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Pope Francis: Former popes ignored mercy in using ‘inhuman’ death penalty

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Jack4
12 minutes ago, Peace said:

Yeah, I was guessing that was going to be the verse, but it ain’t exactly the world’s strongest argument now is it?

The OT says If someone sheds the blood of man, by man his blood shall be shed. St Paul's verse means that the permissibility/admissibility of DP at least in principle* is carried over to the NT, not abrogated as such.

*in principle; I follow Feser, arguing for DP in principle, not necessarily in practice; ie DP is not intrinsically evil.

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Peace
6 minutes ago, Jack4 said:

That is because there was new revelation (Jesus). Now,there is no more (public) revelation. Hence such changes wouldn't happen. 

Do you oppose priestly celibacy?

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Jack4
16 minutes ago, Peace said:

I don’t think Pope Francis or anyone else has said that it is intrinsically evil.

He has said things to that effect, eg his CCC anniversary speech cited in the latest edition.

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Peace
1 minute ago, Jack4 said:

The OT says If someone sheds the blood of man, by man his blood shall be shed. St Paul's verse means that the permissibility/admissibility of DP at least in principle* is carried over to the NT, not abrogated as such.

*in principle; I follow Feser, arguing for DP in principle, not necessarily in practice; ie DP is not intrinsically evil.

Sure, but has anyone banned it in principle, as intrinsically evil? Not that I am aware, but perhaps I missed it.

I don’t think even Francis has tried to ban it as intrinsically evil.

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Jack4
1 minute ago, Peace said:

Do you oppose priestly celibacy?

a) Priestly celibacy is a matter of discipline, not doctrine.

b) There are married priests in both the Catholic West and East.

c) I do not see how celibacy is relevant. 

d) I think celibacy is a good idea.

 

20 minutes ago, Peace said:

Even though it was allowed in the past, I don’t see why the Church cannot prohibit it in her prudential judgment, just as She prohibits other things today that were permissible in the past. I mean really, if She can say that Latin Rite priests cannot be married and so forth, why can She not say that we may not put people to death?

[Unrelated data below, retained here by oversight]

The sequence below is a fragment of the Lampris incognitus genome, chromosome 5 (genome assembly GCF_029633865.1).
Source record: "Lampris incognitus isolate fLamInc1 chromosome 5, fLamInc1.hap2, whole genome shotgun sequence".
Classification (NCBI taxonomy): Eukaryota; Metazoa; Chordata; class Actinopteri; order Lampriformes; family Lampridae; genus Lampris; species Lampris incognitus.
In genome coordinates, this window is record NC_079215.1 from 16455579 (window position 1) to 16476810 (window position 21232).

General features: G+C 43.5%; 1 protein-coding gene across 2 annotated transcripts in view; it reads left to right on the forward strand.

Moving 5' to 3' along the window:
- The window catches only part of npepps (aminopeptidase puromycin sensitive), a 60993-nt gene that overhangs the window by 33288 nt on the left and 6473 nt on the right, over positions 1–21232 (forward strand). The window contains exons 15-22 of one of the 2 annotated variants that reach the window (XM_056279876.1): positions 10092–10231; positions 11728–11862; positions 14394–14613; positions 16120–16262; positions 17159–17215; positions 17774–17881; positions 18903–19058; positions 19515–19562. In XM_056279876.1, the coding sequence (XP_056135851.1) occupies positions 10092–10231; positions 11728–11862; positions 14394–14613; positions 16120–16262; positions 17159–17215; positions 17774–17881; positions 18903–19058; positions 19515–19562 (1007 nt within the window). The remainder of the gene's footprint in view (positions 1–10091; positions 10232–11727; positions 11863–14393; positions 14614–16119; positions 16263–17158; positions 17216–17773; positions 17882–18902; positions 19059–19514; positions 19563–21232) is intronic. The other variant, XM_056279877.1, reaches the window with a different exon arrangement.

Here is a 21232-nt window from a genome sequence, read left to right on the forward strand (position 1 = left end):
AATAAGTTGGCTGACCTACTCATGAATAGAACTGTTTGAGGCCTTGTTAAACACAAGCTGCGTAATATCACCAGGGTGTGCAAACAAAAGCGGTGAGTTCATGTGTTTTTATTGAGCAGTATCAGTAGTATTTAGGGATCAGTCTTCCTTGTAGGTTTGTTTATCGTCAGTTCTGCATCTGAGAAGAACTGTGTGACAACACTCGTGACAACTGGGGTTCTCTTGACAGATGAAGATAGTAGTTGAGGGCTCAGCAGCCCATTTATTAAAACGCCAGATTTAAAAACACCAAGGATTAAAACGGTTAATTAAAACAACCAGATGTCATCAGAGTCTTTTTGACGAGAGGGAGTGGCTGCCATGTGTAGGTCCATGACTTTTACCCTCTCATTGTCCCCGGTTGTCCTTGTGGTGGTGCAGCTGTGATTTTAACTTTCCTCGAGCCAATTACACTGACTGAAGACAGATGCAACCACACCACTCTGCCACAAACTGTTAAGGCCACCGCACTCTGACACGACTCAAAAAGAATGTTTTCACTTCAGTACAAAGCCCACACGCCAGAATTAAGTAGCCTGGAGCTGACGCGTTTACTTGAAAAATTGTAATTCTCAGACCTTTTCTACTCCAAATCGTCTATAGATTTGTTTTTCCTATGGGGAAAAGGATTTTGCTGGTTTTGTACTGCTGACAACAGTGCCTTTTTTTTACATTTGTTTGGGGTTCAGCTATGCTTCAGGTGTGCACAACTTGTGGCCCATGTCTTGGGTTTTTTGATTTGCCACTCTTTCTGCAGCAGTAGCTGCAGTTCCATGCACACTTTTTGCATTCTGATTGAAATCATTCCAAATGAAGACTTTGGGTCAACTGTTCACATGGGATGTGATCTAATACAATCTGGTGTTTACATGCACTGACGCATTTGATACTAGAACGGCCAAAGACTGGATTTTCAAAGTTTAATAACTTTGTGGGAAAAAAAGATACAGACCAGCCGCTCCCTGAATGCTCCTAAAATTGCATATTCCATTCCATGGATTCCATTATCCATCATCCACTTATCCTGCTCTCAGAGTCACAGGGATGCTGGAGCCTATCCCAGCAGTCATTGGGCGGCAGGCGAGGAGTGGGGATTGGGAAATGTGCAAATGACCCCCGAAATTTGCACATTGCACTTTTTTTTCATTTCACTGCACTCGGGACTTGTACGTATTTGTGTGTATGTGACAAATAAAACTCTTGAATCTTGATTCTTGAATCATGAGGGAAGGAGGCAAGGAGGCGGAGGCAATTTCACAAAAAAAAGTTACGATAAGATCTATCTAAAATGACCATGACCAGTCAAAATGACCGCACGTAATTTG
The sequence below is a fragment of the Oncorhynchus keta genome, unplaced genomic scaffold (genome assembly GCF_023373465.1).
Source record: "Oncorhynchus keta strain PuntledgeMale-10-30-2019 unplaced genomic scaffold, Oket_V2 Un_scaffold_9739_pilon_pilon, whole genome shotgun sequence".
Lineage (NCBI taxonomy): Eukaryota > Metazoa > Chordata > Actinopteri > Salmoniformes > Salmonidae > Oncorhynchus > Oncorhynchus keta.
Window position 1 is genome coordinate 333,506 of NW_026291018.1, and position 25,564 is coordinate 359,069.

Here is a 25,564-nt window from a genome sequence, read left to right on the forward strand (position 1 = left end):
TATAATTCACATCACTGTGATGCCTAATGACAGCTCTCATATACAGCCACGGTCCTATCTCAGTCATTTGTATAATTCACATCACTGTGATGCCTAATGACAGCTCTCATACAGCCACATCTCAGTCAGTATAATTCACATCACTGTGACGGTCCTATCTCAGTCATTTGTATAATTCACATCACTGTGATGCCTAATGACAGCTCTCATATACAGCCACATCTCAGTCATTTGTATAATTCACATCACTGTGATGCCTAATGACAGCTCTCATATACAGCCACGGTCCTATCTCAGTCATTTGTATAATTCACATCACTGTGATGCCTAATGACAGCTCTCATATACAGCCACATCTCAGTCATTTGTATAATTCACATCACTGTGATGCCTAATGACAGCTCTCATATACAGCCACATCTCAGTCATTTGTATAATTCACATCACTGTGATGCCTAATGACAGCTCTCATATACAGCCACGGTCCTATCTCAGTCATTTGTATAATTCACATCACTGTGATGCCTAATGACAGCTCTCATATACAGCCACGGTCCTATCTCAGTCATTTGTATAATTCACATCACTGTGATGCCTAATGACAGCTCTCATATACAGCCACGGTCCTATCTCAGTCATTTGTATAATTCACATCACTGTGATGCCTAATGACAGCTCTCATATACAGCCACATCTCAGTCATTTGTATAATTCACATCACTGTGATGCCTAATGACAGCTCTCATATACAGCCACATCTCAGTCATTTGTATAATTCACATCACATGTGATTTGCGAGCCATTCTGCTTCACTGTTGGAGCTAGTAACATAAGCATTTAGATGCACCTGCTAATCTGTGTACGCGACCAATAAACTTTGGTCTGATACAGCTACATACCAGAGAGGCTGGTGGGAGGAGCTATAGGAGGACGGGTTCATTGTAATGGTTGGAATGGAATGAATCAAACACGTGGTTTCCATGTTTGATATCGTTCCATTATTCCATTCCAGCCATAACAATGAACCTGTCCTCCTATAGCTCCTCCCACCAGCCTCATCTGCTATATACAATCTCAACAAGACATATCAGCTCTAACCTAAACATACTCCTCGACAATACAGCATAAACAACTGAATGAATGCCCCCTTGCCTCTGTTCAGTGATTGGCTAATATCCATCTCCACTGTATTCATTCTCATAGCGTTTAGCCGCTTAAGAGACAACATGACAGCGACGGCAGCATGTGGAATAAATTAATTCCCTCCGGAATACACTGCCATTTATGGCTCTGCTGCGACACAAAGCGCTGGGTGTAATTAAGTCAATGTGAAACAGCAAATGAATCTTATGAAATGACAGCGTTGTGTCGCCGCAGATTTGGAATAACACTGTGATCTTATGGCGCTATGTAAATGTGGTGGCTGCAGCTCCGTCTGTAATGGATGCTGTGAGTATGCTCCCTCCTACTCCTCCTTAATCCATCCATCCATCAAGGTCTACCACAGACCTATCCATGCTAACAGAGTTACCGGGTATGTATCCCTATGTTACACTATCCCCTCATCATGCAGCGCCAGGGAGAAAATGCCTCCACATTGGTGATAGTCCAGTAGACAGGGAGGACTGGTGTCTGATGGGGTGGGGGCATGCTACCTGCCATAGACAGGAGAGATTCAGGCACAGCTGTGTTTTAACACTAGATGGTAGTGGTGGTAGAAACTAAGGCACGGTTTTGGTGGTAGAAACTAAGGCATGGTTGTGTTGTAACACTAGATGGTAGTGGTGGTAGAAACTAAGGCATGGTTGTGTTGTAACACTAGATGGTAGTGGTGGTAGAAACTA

Ordination of married men to the priesthood is still valid in principle.

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Peace
2 minutes ago, Jack4 said:

He has said things to that effect, eg his CCC anniversary speech cited in the latest edition.

Well, we’ll see. I had looked at the revised Catechim text, and it did not seem to go there. Francis obviously could do better in choosing his words more carefully when speaking sometimes.

2 minutes ago, Jack4 said:

a) Priestly celibacy is a matter of discipline, not doctrine.

b) There are married priests in both the Catholic West and East.

c) I do not see how celibacy is relevant. 

d) I think celibacy is a good idea.

 

Ordination of married men to the priesthood is still valid in principle.

Sure, but why cannot the Magisterium prohibit the death penalty in its prudential judgment (without calling it intrinsically evil)? Does it not have the authority to say that it is not appropriate for today’s circumstances?

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Jack4
16 minutes ago, Peace said:

Well apparently when it comes to the death penalty the state has more authority than the Church.

Can the state enact a law that would put to death a 16 year old who shoplifts a $20 pair of jeans from Target?

I don't get the point about the state having "more authority". The state administers DP. The Church teaches that it is permissible in principle, at least in hypothetical situations. 

My view is the same as JP2:

Quote

 

The primary purpose of the punishment which society inflicts is "to redress the disorder caused by the offence".46 Public authority must redress the violation of personal and social rights by imposing on the offender an adequate punishment for the crime, as a condition for the offender to regain the exercise of his or her freedom. In this way authority also fulfils the purpose of defending public order and ensuring people's safety, while at the same time offering the offender an incentive and help to change his or her behaviour and be rehabilitated. 47

It is clear that, for these purposes to be achieved, the nature and extent of the punishment must be carefully evaluated and decided upon, and ought not go to the extreme of executing the offender except in cases of absolute necessity: in other words, when it would not be possible otherwise to defend society. Today however, as a result of steady improvements in the organization of the penal system, such cases are very rare, if not practically non-existent.

..."If bloodless means are sufficient to defend human lives against an aggressor and to protect public order and the safety of persons, public authority must limit itself to such means, because they better correspond to the concrete conditions of the common good and are more in conformity to the dignity of the human person".

 

From the above EV quote, your question is answered.

15 minutes ago, Peace said:

Well, you follow what you believe is the traditional teaching of the Church.

Who has authority to decide what the traditional teaching of the Church is? Is that something that each Catholic gets to decide for himself?

Mu guess is that your understanding of “what the Church has always taught” is based on your own personal analysis and research. This is subject to confirmation bias, is it not?

Each person should seek the truth and adhere to the truth he knows, with his conscience. 

You can err in good conscience. 

Not every view can be made to seem like the Church's traditional teaching. eg It would be impossible for Arianism. 

But if I'm understanding you correctly, you're asking whether someone may err in judging what is orthodoxy. The answer is that they may.

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Peace
6 minutes ago, Jack4 said:

I don't get the point about the state having "more authority". The state administers DP. The Church teaches that it is permissible in principle, at least in hypothetical situations. 

My view is the same as JP2: